UniCredit Reported to Plan Raising $14 Billion in Stock SaleBy
Ansa reports speculation of UniCredit-Societe Generale merger
UniCredit, Societe Generale officials decline to comment
UniCredit SpA is considering raising as much as 13 billion euros ($14 billion), according to press reports, with one news agency saying that there’s speculation about a merger between Italy’s largest lender and France’s Societe Generale SA.
The bank will probably decide on the timing of the capital increase after the results of Italy’s constitutional referendum next month, the Wall Street Journal reported on Monday, citing people familiar with the matter. Italy’s Ansa said on Monday that a merger between the two lenders is circulating widely in financial circles, without elaborating. Officials for UniCredit and Societe Generale declined to comment.
UniCredit Chief Executive Officer Jean Pierre Mustier is under pressure to boost capital buffers and reverse a slide in shares that has eroded more than half the company’s market value this year. The Milan-based lender, which is set to present a new business plan on Dec. 13, is considering raising at least 5 billion euros through a share sale and converting 3 billion euros of subordinated hybrid equity-linked securities, people familiar with the matter have said.
“Such a merger is very unlikely, as it would be too complex in the current regulatory environment,” said Wolfram Mrowetz, chairman of Alisei SIM, a Milan brokerage. “Uncertainty will weigh on the shares until the plan is unveiled and the amount of the share sale defined.”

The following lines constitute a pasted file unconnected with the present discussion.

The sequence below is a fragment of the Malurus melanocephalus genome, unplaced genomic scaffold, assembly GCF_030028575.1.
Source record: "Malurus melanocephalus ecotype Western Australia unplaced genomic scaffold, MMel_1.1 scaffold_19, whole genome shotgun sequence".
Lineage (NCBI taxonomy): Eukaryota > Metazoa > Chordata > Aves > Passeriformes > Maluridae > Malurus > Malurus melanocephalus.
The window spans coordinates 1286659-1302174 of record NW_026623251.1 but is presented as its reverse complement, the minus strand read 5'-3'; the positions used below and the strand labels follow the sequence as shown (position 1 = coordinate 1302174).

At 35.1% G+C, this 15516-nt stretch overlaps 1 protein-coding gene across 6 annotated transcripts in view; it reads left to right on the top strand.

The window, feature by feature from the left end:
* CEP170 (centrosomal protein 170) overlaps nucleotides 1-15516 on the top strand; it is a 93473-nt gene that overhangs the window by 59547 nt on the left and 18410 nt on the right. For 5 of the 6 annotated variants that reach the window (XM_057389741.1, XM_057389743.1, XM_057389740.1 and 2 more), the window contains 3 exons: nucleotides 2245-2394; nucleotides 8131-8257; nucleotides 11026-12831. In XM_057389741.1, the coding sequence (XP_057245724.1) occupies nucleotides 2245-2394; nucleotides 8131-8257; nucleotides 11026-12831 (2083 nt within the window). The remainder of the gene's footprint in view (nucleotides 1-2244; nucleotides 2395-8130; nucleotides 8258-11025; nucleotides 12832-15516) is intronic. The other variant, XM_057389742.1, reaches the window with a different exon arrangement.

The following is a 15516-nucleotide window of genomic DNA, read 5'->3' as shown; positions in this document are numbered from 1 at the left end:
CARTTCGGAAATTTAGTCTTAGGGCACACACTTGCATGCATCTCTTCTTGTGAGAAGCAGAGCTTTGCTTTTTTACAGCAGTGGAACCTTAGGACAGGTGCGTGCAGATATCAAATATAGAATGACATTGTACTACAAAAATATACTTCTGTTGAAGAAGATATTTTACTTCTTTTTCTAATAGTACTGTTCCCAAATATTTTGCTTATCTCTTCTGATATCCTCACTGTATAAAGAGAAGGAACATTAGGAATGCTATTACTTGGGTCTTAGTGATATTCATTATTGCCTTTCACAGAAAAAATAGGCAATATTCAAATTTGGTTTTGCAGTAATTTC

UniCredit swung between gains and losses, trading at 2.29 euros at 3:07 p.m. in Milan, up 0.3 percent. It has a market value of about 14 billion euros. Societe Generale advanced 0.9 percent to 40.14 euros, paring losses this year to about 5.7 percent.
Both UniCredit and Banca Monte dei Paschi di Siena SpA are looking to raise capital as part of wider overhauls designed to strengthen profitability as investors grow increasingly concerned about a Dec. 4 referendum that could topple the government of Prime Minister Matteo Renzi, who has supported a restructuring of Italy’s banking system.
Italy’s Il Messaggero reported on Saturday that the lender is looking to raise between 11 billion euros and 12 billion euros, without saying where it obtained the information.
Mustier was head of Societe Generale’s corporate and investment-banking division and a member of the board before leaving the Paris-based bank in 2009.
— With assistance by Sonia Sirletti